Therefore, the officer will ask for a written statement of facts to complete the asylum application. It details the facts, the people with whom he will live during the process and their contact information. The latter must be updated when there is a change, since the following notifications will be sent to the address, such as the date of the interview.
Step 4. Interview
Here again you will meet with a Protection and Refuge officer to explain the facts that led you to leave the country of origin or habitual residence. It is also the time to deliver evidence that for external reasons you could not provide on the day of the announcement of the application.
Recounting the facts chronologically is the most advisable in the interview. This is how you avoid making mistakes and help the officer understand the basics of the case more easily. After that, you will receive a report that summarizes what was narrated in that meeting.
It should be noted that on this day you can present yourself with a practicing lawyer, that is, with a valid license under the laws of New Zealand. This service, most of the time, is paid by the applicants; however, the Ministry of Justice promotes free help, for more information consult here.
Step #5. Final presentations and verdict
On some occasions, after the interview, the officers may request other presentations to validate aspects of the report or evidence provided. If so, still try to be as specific as possible.
After that, within a maximum period of 140 days from the start of the application, you will receive the final verdict, which can be positive or negative. The first indicates that you have been accepted as a refugee and, therefore, you can stay in the country. The second, that you did not comply with the provisions of the Refugee Protection and Status Determinations Immigration Act and you must leave New Zealand.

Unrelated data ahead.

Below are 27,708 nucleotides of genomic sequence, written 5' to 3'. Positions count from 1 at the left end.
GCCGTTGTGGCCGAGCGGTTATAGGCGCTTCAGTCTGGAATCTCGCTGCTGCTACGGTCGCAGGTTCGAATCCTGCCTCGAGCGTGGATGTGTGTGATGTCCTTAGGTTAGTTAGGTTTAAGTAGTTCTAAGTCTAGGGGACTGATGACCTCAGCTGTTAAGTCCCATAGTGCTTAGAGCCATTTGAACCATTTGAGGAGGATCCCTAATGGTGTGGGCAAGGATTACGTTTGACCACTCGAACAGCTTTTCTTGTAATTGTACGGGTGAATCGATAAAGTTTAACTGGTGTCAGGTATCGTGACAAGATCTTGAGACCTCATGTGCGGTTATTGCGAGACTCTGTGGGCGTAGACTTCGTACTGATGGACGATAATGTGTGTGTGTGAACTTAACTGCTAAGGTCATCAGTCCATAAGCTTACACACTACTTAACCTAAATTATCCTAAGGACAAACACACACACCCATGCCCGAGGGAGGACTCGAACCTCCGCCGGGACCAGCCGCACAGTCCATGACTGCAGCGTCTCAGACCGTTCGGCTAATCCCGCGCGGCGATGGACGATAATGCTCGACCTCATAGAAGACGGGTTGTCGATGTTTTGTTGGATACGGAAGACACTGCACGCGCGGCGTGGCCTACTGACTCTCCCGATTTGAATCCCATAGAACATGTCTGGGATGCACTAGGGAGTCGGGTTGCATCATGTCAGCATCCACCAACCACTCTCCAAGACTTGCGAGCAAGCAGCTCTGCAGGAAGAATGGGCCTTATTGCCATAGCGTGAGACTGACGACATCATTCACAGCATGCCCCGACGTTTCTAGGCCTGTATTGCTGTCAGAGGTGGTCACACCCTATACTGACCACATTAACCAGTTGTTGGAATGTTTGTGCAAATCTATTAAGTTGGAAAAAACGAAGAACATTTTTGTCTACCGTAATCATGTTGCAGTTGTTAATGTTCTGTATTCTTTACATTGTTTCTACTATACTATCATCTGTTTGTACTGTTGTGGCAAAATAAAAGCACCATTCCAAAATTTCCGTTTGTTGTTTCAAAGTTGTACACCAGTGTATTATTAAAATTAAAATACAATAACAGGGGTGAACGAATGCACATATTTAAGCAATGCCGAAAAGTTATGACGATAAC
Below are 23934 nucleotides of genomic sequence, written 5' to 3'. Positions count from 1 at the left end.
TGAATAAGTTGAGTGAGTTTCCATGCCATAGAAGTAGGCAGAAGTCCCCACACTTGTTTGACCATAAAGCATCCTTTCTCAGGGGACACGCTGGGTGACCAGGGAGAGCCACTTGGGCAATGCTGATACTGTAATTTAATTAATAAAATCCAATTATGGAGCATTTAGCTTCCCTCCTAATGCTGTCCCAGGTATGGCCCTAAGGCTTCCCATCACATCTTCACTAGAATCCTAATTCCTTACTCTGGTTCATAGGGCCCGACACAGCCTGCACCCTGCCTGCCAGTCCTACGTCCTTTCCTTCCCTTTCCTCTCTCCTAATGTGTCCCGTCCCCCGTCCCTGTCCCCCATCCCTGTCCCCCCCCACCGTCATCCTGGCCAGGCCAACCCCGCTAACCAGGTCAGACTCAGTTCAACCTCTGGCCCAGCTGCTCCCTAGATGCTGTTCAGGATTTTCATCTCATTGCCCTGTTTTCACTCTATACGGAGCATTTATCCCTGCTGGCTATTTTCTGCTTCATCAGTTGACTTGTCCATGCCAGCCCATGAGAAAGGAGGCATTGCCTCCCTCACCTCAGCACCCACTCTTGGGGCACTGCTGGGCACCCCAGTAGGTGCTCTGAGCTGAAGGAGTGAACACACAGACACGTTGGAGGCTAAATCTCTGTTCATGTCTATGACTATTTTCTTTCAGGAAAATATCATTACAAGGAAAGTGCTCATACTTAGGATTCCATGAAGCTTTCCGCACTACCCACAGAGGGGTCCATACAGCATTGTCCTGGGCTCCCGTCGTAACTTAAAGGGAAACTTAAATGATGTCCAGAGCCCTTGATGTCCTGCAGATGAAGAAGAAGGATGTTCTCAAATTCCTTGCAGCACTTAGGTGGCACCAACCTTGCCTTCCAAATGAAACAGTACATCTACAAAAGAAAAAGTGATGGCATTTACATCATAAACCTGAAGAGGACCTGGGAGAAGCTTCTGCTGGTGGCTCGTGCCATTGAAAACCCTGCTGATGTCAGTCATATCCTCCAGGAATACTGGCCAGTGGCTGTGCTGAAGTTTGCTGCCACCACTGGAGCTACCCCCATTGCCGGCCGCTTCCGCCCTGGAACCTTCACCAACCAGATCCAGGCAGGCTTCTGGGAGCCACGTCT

Despite obtaining a negative response, you can resort to the appeal process before the courts, and if the verdict does not change, you can start a new process. However, in this case the reasons must be presented differently to avoid it being considered “clearly abused”.
After the positive verdict
While achieving a positive verdict is the wish of all asylum seekers, it is essential to keep in mind that the analysis continues after that. The reason is to evaluate if the conditions of the refugees have changed and they can be returned to their country or if the system was violated with some fraud.
In other words, if the reasons you fled your country no longer exist then the New Zealand government has the right to revoke refugee status. This is how the system works more efficiently, since it guarantees that humanitarian aid is granted to those who need it.
Regarding the detection of fraud, an automatic annulment of refugee status occurs. While it is a crime to falsify or conceal evidence, New Zealand’s policies only remove a person to the country of origin, without criminal charges.
Is it advisable to apply for asylum in New Zealand?
New Zealand is an amazing country, with natural beauty and many opportunities for employment and education. Without a doubt, it is an excellent option to request political asylum by those who are victims of violence, persecution and discrimination in their country of origin.
In addition, as if that were not enough, New Zealand attends to emergency cases, such as those of citizens who come from wars and has a unique refugee settlement strategy in the world. In this sense, it does not expel people while the verdict is defined and promotes social inclusion, employment, health and housing at all times.